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Drones and dogs deployed in battle to save avocado crop in Florida

Ty Rozier, owner of a Miami-based drone company, flies an aircraft with a thermal digital imaging camera to find disease-ridden avocado trees.
Ty Rozier, owner of a Miami-based drone company, flies an aircraft with a thermal digital imaging camera to find disease-ridden avocado trees.
Published Apr. 29, 2015

MIAMI — With the killers hiding in the trees, heat-sensing drones are launched into the air. When their whereabouts are narrowed, the dogs are sent in. When it comes to protecting the world's supply of guacamole, no weapon can be spared.

On subtropical farmland in South Florida, researchers are doing battle with the deadly fungus, laurel wilt, which is spread by a tiny beetle and has the potential to decimate Florida's avocado crop. The hashtag they have adopted for their mission: #savetheguac.

"This is probably the biggest threat to the Florida avocado that's ever been seen" said Jonathan Crane, a tropical fruit crop specialist at the University of Florida.

Laurel wilt is spread by the ambrosia beetle, an invasive species from Asia. It first appeared in the United States in Georgia in 2002, and has spread around the Southeast, mostly in red bay laurel trees. Avocados are in the same laurel tree family, and once infected by the fungus, the tree can be dead within six weeks.

Researchers and farmers are fighting to halt the fungus before it advances to California, where the avocado is king.

Avocados are Florida's second-biggest fruit crop, behind citrus, with a $64 million annual economic impact on the state. The larger, smooth-skinned avocados in the Sunshine State differ from the smaller, rough-rined California Haas avocados. California produces nearly 90 percent of the nation's avocado crop and it's worth about $400 million annually.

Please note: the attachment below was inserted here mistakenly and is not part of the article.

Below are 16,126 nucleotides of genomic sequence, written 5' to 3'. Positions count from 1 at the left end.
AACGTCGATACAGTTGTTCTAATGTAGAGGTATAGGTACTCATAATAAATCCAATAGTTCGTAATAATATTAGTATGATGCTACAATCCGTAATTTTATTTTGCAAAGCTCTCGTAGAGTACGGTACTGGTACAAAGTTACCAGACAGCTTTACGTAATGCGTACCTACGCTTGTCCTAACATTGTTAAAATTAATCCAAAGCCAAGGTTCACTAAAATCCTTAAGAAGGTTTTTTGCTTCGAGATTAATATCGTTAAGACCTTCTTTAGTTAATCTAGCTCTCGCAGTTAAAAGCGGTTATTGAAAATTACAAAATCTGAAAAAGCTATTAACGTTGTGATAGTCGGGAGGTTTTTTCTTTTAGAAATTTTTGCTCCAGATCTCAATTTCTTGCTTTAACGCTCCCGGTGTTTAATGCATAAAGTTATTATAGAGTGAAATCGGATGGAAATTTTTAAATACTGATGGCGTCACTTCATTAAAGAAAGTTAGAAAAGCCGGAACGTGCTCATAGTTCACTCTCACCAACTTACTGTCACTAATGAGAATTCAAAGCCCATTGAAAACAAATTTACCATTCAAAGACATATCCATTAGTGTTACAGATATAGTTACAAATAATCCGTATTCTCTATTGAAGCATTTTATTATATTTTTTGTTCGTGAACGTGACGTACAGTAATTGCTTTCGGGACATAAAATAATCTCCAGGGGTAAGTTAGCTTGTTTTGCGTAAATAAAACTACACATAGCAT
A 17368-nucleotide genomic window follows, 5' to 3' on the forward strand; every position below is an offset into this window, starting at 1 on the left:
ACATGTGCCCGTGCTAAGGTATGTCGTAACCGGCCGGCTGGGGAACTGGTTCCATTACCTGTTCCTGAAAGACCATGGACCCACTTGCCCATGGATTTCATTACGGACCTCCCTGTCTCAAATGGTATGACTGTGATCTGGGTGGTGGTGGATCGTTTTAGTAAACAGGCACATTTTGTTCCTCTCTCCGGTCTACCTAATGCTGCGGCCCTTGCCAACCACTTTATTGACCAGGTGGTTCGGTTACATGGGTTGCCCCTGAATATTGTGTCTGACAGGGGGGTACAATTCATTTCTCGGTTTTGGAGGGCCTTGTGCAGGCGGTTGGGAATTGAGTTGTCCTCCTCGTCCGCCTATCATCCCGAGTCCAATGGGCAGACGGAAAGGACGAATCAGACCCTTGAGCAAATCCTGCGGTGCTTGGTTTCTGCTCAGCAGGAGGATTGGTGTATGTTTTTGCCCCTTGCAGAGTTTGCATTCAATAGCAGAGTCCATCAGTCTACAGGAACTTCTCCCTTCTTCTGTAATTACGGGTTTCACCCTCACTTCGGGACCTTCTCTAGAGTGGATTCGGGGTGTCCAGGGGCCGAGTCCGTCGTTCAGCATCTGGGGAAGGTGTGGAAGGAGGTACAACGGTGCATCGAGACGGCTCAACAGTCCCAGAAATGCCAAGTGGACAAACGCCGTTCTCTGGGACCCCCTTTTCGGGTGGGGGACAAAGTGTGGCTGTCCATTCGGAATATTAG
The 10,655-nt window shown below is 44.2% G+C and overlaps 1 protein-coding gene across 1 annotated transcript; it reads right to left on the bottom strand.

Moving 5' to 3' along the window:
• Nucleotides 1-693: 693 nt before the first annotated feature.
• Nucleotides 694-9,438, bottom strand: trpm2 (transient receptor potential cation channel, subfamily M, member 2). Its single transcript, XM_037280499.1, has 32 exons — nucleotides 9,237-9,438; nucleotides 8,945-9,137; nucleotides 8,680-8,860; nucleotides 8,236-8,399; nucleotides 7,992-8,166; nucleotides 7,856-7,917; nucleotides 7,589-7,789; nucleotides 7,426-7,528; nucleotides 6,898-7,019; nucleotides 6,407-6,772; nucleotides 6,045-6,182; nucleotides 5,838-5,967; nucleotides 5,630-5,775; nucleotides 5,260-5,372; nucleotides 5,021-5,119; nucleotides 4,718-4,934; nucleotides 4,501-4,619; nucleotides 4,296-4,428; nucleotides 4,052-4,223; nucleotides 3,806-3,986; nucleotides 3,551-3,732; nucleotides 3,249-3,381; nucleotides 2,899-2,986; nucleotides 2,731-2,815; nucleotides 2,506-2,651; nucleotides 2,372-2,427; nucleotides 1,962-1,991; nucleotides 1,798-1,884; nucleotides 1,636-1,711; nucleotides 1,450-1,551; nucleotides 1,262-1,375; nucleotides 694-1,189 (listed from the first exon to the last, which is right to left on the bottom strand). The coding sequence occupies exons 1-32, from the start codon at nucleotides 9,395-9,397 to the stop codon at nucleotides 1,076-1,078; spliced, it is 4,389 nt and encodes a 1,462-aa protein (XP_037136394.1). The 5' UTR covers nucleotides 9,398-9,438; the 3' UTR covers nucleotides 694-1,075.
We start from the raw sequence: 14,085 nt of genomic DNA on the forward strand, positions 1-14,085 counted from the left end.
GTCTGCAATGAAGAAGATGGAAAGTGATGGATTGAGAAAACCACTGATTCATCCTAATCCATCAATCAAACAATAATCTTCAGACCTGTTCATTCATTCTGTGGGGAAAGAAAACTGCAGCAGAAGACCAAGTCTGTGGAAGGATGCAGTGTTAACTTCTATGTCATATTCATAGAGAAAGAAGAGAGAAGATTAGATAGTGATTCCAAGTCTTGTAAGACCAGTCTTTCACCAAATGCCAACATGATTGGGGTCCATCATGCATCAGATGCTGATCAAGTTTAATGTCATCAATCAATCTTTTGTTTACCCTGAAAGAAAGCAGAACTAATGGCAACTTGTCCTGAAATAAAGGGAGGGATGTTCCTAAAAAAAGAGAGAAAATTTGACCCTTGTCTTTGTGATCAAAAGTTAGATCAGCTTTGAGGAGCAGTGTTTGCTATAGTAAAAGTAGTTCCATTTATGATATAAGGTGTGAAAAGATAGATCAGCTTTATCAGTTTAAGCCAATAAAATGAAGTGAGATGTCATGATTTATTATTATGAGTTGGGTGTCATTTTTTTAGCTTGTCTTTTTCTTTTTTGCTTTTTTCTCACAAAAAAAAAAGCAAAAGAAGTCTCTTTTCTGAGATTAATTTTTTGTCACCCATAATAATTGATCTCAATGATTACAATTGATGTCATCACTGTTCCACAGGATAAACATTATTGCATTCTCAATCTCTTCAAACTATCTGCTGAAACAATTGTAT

On a recent day, scientists from Florida International University and the University of Florida, along with the owners of a drone company and a canine detection team, converged on a ranch under a blistering sun.

Part of the challenge of fighting laurel wilt is that by the time a farmer sees evidence of the disease — thin, hairlike prongs sticking out from tree trunks and limbs that are really the sawdust residue left behind by the burrowing beetle — it's too late to save the tree.

The first step is finding which part of the grove is infected. That's where the drone comes in. According to Ty Rozier, owner of Elevated Horizons, a Miami-based drone company, the vehicle carries a thermal digital imaging camera as it soars over the groves in lawn mower patterns.

Researchers analyze the images and videos to find the stressed trees. Then they send in the dogs. "It's almost like cancer detection," said Ken Furton, an FIU provost and professor of chemistry. "Multiple dogs have alerted on (infected) trees that show no signs of infection."

The dogs currently used are two Belgian Malinois and two shelter dogs.

Once the dogs key in on an infected tree, farmers can remove and burn it, then inject nearby trees with fungicide in hopes of saving them or staving off the disease.

It's too costly to try to eradicate the ambrosia beetle, Crane said. The beetle works quickly, sometimes moving 30 to 50 miles a day through red bay laurel trees. Those varieties are found in Texas and "from there it's not a stretch to California or Mexico," Crane said. It's impossible to stop in those wild trees, but farmers must try to contain the disease in the avocado crops.

Since first detected on the edge of Miami's western suburbs in 2011, laurel wilt has killed swamp bay trees scattered across 330,000 acres of the Everglades. Hundreds of millions of red bay trees have succumbed across six Southeastern states since 2002.

And some avocado trees in Florida have been felled, as well. About a mile from where researchers were testing the drones and dogs, acres of sick avocado trees were spindly, brown and dead.